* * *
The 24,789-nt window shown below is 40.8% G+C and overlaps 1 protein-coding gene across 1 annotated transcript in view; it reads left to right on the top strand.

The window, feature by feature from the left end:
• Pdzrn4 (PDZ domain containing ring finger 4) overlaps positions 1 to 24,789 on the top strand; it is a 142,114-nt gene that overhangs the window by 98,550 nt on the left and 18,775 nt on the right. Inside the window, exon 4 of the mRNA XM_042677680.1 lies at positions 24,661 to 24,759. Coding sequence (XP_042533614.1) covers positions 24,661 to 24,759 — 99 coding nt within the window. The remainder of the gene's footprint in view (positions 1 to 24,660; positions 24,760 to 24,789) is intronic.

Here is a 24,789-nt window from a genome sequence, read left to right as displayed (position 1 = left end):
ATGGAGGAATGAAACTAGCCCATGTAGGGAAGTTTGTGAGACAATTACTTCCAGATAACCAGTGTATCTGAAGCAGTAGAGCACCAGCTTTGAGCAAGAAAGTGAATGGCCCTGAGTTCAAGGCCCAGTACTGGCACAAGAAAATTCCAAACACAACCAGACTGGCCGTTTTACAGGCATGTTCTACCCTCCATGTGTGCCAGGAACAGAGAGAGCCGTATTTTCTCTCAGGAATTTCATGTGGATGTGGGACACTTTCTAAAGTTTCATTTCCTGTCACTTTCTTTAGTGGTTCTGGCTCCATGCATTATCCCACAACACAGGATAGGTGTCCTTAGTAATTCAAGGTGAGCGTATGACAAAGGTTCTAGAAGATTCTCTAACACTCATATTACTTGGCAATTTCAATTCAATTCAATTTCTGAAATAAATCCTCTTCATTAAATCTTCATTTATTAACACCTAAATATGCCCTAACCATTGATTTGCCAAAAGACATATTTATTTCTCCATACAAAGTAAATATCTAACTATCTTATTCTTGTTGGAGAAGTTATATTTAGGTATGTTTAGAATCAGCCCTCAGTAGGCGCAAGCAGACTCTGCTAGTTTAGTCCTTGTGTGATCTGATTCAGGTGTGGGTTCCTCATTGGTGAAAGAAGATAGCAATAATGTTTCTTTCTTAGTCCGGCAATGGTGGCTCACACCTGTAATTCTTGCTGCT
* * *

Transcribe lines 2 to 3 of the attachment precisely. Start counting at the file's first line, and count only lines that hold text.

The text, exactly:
The window, feature by feature from the left end:
• Pdzrn4 (PDZ domain containing ring finger 4) overlaps positions 1 to 24,789 on the top strand; it is a 142,114-nt gene that overhangs the window by 98,550 nt on the left and 18,775 nt on the right. Inside the window, exon 4 of the mRNA XM_042677680.1 lies at positions 24,661 to 24,759. Coding sequence (XP_042533614.1) covers positions 24,661 to 24,759 — 99 coding nt within the window. The remainder of the gene's footprint in view (positions 1 to 24,660; positions 24,760 to 24,789) is intronic.